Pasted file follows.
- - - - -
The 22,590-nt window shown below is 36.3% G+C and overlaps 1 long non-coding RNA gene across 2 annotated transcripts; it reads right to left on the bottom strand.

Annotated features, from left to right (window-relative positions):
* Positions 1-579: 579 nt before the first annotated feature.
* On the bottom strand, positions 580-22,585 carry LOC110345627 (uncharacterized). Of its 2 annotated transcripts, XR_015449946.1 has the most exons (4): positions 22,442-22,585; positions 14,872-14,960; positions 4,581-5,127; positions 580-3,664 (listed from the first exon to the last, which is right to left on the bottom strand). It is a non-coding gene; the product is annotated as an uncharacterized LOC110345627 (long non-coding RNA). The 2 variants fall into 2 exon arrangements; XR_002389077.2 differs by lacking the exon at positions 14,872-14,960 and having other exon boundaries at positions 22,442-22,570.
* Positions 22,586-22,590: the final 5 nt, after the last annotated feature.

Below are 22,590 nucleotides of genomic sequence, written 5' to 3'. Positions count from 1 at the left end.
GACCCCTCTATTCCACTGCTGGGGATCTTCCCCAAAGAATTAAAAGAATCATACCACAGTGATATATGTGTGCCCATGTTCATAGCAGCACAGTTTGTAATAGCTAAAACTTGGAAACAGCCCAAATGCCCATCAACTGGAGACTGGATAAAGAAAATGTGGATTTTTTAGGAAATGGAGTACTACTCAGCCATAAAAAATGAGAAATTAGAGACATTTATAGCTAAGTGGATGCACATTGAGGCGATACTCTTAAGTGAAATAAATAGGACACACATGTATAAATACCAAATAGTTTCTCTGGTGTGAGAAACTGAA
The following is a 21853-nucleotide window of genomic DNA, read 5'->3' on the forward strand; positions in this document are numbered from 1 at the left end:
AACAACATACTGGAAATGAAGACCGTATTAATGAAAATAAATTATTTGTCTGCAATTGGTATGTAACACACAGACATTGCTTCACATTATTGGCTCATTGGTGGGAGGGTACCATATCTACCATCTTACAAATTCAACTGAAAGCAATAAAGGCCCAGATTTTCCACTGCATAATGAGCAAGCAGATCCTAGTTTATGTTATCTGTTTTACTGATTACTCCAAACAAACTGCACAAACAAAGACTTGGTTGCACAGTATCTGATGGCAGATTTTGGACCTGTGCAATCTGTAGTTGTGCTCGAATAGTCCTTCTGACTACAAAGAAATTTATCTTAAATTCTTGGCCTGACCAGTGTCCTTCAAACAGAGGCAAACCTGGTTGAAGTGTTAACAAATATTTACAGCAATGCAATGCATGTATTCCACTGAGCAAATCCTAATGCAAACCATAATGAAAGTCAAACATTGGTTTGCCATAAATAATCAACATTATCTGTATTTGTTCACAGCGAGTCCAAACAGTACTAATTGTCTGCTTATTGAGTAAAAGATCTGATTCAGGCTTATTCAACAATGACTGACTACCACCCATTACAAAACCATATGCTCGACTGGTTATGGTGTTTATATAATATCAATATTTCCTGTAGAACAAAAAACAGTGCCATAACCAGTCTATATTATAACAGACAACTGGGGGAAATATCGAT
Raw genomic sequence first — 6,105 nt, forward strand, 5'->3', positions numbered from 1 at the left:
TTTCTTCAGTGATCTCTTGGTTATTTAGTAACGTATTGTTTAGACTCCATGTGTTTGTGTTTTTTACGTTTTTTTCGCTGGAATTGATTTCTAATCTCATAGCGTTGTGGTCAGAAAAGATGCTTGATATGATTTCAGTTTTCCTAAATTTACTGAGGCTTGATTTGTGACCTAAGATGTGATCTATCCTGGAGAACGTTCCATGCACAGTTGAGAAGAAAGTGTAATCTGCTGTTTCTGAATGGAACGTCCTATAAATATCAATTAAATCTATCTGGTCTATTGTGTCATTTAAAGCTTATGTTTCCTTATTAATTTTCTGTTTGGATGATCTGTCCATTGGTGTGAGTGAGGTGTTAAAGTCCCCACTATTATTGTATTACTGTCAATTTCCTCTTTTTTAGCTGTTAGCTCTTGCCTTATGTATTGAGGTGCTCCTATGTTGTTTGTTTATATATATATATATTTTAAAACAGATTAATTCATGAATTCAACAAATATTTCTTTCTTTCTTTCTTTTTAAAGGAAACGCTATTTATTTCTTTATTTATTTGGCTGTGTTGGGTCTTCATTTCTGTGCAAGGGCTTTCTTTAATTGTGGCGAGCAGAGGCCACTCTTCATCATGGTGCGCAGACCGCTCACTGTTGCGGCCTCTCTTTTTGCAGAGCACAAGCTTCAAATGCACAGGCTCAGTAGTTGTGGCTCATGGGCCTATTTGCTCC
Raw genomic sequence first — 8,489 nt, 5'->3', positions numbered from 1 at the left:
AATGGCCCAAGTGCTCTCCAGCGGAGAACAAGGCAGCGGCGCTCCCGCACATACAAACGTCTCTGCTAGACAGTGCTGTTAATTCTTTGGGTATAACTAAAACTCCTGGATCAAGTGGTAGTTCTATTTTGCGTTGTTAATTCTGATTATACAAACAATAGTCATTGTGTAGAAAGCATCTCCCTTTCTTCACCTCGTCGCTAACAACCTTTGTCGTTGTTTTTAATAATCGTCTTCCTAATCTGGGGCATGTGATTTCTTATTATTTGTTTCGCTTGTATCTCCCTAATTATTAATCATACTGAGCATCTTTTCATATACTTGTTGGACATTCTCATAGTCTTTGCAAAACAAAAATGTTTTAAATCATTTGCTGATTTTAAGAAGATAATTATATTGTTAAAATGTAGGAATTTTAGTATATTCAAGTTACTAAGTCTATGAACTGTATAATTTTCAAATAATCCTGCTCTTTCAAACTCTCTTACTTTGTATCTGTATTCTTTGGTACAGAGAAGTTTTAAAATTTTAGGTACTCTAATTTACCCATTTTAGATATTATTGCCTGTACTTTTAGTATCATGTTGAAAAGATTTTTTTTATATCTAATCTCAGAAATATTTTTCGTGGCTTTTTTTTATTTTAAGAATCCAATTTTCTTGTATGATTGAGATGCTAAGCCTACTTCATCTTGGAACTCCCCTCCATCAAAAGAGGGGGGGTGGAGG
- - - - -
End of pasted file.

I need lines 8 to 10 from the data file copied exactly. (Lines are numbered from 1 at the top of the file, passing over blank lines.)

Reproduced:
The following is a 21853-nucleotide window of genomic DNA, read 5'->3' on the forward strand; positions in this document are numbered from 1 at the left end:
AACAACATACTGGAAATGAAGACCGTATTAATGAAAATAAATTATTTGTCTGCAATTGGTATGTAACACACAGACATTGCTTCACATTATTGGCTCATTGGTGGGAGGGTACCATATCTACCATCTTACAAATTCAACTGAAAGCAATAAAGGCCCAGATTTTCCACTGCATAATGAGCAAGCAGATCCTAGTTTATGTTATCTGTTTTACTGATTACTCCAAACAAACTGCACAAACAAAGACTTGGTTGCACAGTATCTGATGGCAGATTTTGGACCTGTGCAATCTGTAGTTGTGCTCGAATAGTCCTTCTGACTACAAAGAAATTTATCTTAAATTCTTGGCCTGACCAGTGTCCTTCAAACAGAGGCAAACCTGGTTGAAGTGTTAACAAATATTTACAGCAATGCAATGCATGTATTCCACTGAGCAAATCCTAATGCAAACCATAATGAAAGTCAAACATTGGTTTGCCATAAATAATCAACATTATCTGTATTTGTTCACAGCGAGTCCAAACAGTACTAATTGTCTGCTTATTGAGTAAAAGATCTGATTCAGGCTTATTCAACAATGACTGACTACCACCCATTACAAAACCATATGCTCGACTGGTTATGGTGTTTATATAATATCAATATTTCCTGTAGAACAAAAAACAGTGCCATAACCAGTCTATATTATAACAGACAACTGGGGGAAATATCGAT
Raw genomic sequence first — 6,105 nt, forward strand, 5'->3', positions numbered from 1 at the left: